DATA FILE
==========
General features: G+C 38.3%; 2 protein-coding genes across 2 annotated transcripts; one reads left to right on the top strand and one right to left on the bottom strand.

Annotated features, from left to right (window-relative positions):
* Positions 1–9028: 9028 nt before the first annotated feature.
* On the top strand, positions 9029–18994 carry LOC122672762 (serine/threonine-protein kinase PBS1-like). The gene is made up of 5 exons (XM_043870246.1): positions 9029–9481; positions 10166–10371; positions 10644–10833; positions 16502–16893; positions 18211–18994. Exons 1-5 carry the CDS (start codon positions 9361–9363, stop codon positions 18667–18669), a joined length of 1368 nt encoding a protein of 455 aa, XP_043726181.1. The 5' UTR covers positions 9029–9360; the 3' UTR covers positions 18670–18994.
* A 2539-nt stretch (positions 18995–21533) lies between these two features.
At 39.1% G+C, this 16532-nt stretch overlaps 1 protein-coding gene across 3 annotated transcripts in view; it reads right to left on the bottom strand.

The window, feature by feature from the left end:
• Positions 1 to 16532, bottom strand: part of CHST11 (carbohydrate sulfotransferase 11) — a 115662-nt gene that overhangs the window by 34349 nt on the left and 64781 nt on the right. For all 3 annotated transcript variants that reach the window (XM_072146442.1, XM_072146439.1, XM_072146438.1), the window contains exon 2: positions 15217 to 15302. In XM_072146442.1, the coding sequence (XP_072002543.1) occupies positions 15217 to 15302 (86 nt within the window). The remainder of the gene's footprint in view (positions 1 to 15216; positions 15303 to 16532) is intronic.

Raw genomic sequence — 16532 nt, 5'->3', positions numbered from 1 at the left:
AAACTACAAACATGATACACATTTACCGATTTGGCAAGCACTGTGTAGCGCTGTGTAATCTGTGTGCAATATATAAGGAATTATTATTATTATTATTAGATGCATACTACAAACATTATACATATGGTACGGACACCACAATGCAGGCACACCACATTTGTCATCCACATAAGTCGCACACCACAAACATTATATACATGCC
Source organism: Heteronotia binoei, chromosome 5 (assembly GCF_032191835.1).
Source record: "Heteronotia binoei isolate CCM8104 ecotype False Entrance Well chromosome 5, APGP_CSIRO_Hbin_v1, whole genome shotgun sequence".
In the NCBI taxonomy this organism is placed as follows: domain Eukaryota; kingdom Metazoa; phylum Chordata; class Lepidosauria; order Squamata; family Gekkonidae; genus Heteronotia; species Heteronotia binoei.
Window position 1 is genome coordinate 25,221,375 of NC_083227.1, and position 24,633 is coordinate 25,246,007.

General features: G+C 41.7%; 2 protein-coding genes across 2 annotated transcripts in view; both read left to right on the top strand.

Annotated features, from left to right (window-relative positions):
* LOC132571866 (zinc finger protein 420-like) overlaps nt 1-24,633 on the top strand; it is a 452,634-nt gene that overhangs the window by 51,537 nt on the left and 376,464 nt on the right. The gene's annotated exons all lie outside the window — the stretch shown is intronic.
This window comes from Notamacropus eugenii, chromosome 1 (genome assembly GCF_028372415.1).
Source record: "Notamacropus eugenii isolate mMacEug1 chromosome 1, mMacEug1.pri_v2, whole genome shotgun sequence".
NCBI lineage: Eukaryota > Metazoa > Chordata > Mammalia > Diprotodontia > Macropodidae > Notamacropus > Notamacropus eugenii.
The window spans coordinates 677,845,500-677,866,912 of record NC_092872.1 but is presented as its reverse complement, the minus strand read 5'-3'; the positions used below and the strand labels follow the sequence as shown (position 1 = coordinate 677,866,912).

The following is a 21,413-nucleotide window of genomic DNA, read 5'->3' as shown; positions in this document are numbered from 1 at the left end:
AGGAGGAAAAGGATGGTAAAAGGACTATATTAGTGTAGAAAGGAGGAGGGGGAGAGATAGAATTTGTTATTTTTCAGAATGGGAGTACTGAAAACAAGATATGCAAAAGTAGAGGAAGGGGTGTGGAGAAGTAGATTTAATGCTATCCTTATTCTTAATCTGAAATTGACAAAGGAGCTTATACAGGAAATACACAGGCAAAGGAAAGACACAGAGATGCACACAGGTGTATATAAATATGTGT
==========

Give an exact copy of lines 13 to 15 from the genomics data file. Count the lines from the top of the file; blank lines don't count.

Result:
In the NCBI taxonomy this organism is placed as follows: domain Eukaryota; kingdom Metazoa; phylum Chordata; class Lepidosauria; order Squamata; family Gekkonidae; genus Heteronotia; species Heteronotia binoei.
Window position 1 is genome coordinate 25,221,375 of NC_083227.1, and position 24,633 is coordinate 25,246,007.

General features: G+C 41.7%; 2 protein-coding genes across 2 annotated transcripts in view; both read left to right on the top strand.